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e-Research: A Journal of Undergraduate Work

Abstract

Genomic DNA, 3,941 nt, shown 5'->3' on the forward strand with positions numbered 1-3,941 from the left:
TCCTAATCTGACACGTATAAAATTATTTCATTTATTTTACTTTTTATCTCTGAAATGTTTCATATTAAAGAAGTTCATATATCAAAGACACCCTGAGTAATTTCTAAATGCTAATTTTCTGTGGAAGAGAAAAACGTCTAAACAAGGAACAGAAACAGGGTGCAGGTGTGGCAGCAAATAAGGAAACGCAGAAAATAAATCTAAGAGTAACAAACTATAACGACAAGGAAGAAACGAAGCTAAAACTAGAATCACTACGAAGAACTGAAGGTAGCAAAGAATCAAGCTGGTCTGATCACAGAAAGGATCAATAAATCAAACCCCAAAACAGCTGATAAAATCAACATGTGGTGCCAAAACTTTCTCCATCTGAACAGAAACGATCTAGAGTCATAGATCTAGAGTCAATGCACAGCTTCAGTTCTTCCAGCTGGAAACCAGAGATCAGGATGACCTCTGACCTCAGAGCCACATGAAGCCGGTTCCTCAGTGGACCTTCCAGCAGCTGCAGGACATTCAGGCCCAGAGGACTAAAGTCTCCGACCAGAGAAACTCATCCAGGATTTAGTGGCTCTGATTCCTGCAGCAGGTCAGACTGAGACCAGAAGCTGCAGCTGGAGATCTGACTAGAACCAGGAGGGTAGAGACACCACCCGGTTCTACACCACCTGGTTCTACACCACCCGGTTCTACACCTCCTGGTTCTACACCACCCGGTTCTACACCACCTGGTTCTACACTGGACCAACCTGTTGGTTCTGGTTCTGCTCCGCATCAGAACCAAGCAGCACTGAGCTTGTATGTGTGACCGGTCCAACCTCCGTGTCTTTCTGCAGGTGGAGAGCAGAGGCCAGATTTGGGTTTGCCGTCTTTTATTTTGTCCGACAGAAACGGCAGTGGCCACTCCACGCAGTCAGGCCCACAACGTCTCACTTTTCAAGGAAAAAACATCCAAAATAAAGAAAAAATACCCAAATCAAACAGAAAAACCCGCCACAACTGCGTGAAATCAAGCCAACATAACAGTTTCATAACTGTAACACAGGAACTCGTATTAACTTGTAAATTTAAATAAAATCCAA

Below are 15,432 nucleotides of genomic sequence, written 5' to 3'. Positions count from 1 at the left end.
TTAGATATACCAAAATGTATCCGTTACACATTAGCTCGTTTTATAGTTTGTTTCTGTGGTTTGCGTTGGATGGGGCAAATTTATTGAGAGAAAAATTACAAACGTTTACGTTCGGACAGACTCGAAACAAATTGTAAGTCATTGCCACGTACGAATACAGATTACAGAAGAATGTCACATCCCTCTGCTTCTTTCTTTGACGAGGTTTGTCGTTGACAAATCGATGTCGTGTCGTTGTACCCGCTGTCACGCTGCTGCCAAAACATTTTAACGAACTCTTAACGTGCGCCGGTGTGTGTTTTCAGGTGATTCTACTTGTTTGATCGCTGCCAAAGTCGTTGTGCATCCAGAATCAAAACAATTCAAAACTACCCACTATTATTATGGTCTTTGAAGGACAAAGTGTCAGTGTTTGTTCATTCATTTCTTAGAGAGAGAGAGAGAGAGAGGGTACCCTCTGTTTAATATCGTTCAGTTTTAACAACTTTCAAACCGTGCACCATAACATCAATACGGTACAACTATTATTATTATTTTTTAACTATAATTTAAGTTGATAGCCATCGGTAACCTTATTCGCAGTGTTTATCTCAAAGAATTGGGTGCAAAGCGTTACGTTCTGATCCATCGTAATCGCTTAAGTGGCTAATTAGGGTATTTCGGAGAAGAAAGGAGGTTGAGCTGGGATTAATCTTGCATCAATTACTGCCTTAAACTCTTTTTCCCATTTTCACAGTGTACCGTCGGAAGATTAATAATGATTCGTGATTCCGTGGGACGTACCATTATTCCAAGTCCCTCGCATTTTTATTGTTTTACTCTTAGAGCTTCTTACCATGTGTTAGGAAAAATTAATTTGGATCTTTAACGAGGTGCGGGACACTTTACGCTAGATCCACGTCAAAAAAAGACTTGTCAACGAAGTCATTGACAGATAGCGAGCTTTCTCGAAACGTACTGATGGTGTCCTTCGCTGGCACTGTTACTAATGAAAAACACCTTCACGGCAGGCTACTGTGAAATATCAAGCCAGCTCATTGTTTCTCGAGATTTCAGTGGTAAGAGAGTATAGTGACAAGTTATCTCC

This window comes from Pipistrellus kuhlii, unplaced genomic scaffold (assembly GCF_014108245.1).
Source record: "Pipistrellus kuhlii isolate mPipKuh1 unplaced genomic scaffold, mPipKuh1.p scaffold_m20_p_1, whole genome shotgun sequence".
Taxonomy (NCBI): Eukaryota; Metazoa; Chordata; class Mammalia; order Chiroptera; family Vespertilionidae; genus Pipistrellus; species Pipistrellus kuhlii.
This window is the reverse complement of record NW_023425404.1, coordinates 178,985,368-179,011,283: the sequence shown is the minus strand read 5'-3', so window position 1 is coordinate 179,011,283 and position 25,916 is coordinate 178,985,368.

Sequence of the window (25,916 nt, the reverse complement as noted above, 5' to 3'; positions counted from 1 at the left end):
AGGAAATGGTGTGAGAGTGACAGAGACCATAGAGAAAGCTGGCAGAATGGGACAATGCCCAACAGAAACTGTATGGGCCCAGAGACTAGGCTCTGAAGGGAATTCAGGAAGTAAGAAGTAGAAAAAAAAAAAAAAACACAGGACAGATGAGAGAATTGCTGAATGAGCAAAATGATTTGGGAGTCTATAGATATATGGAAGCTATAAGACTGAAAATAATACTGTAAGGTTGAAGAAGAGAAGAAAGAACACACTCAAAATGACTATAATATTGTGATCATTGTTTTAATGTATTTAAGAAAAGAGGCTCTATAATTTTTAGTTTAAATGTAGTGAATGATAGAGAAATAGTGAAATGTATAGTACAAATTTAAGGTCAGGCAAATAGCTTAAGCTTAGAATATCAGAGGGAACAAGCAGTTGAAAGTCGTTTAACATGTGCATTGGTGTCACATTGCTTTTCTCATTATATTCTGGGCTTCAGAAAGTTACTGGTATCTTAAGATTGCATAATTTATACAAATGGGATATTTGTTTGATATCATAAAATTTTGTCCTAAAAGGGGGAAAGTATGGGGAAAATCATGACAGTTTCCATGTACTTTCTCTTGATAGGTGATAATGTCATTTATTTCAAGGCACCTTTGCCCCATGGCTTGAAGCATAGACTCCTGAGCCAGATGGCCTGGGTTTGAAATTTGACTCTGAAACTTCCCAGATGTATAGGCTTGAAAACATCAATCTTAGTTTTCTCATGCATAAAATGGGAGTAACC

The ranking of the p-value of the true causal single nucleotide polymorphism in the ordered list of individual SNP p-values is an important factor for achieving success in the ultimate objective of association studies - identifying deleterious genetic variants. Thus, we undertake a study to assess the implications of complex, multimarker correlation structure, sample size and disease models on the ranking of the causal SNP. We carry out an extensive family-based candidate gene simulation study to analyze the position of the disease susceptibility locus in the complete list of individual SNP p-values ordered according to their statistical significance. We simulate data based on the haplotype distributions of ten randomly selected genes extracted from the HapMap database, various sample sizes (600,1000 and 2000) that current association studies employ, and disease models that mimic the characteristics of complex human disorders. We conclude that the average ranking of the causal SNP for sample sizes 600, 100 and 200 of 10.97, 9.65, and 8.34 are dramatically distant from the most significant and intuitively appropriate top position. This result is even more pronounced for genes with high average correlation and large number of common SNPs. Moreover, the gain of the DSL ranking when comparing sample sizes 600 to 1000 and 1000 to 2000, averaged over disease models, causal SNPs and genes, was approximately 1.3. These outcomes both reveal the importance of the sample size and quantify the magnitude required to unequivocally determine the identity of the DSL in family-based candidate gene studies. Our results show the overwhelming importance of large sample sizes in the localization of deleterious SNPs even under simple disease models. These conclusions possess pronounced importance for the design and result interpretation of candidate gene, next generation high-density genome-wide association studies, as well as for the construction and implementation of association tests based on the distribution of the most significant (minimum p-value) test statistics.

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